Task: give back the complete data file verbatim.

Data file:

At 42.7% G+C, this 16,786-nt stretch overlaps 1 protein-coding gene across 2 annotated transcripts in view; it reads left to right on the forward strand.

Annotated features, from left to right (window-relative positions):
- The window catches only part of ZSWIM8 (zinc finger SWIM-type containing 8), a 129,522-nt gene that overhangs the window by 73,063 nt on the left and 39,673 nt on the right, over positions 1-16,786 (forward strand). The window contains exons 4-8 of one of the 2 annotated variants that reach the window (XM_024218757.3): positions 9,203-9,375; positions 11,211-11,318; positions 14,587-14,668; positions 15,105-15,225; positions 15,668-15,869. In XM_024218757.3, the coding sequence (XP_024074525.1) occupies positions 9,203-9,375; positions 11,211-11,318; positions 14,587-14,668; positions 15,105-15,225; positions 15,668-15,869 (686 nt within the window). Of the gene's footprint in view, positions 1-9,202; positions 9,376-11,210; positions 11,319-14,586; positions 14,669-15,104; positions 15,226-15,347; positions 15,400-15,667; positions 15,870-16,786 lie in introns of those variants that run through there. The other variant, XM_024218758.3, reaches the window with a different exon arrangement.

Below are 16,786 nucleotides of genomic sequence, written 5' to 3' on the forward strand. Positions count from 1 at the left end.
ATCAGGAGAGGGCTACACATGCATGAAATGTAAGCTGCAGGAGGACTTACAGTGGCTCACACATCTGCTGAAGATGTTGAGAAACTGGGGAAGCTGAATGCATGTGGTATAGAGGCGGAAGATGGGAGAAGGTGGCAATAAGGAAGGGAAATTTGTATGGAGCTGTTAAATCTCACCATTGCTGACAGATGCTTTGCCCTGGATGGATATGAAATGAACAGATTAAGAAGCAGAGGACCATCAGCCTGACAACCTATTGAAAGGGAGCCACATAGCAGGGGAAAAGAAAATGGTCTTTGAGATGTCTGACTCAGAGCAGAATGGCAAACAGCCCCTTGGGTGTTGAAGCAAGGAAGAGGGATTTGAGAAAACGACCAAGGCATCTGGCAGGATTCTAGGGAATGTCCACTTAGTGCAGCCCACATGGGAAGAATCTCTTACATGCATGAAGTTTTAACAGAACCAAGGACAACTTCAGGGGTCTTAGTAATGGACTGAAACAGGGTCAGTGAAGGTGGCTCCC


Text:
At 42.7% G+C, this 16,786-nt stretch overlaps 1 protein-coding gene across 2 annotated transcripts in view; it reads left to right on the forward strand.

Annotated features, from left to right (window-relative positions):
- The window catches only part of ZSWIM8 (zinc finger SWIM-type containing 8), a 129,522-nt gene that overhangs the window by 73,063 nt on the left and 39,673 nt on the right, over positions 1-16,786 (forward strand). The window contains exons 4-8 of one of the 2 annotated variants that reach the window (XM_024218757.3): positions 9,203-9,375; positions 11,211-11,318; positions 14,587-14,668; positions 15,105-15,225; positions 15,668-15,869. In XM_024218757.3, the coding sequence (XP_024074525.1) occupies positions 9,203-9,375; positions 11,211-11,318; positions 14,587-14,668; positions 15,105-15,225; positions 15,668-15,869 (686 nt within the window). Of the gene's footprint in view, positions 1-9,202; positions 9,376-11,210; positions 11,319-14,586; positions 14,669-15,104; positions 15,226-15,347; positions 15,400-15,667; positions 15,870-16,786 lie in introns of those variants that run through there. The other variant, XM_024218758.3, reaches the window with a different exon arrangement.

Below are 16,786 nucleotides of genomic sequence, written 5' to 3' on the forward strand. Positions count from 1 at the left end.
ATCAGGAGAGGGCTACACATGCATGAAATGTAAGCTGCAGGAGGACTTACAGTGGCTCACACATCTGCTGAAGATGTTGAGAAACTGGGGAAGCTGAATGCATGTGGTATAGAGGCGGAAGATGGGAGAAGGTGGCAATAAGGAAGGGAAATTTGTATGGAGCTGTTAAATCTCACCATTGCTGACAGATGCTTTGCCCTGGATGGATATGAAATGAACAGATTAAGAAGCAGAGGACCATCAGCCTGACAACCTATTGAAAGGGAGCCACATAGCAGGGGAAAAGAAAATGGTCTTTGAGATGTCTGACTCAGAGCAGAATGGCAAACAGCCCCTTGGGTGTTGAAGCAAGGAAGAGGGATTTGAGAAAACGACCAAGGCATCTGGCAGGATTCTAGGGAATGTCCACTTAGTGCAGCCCACATGGGAAGAATCTCTTACATGCATGAAGTTTTAACAGAACCAAGGACAACTTCAGGGGTCTTAGTAATGGACTGAAACAGGGTCAGTGAAGGTGGCTCCC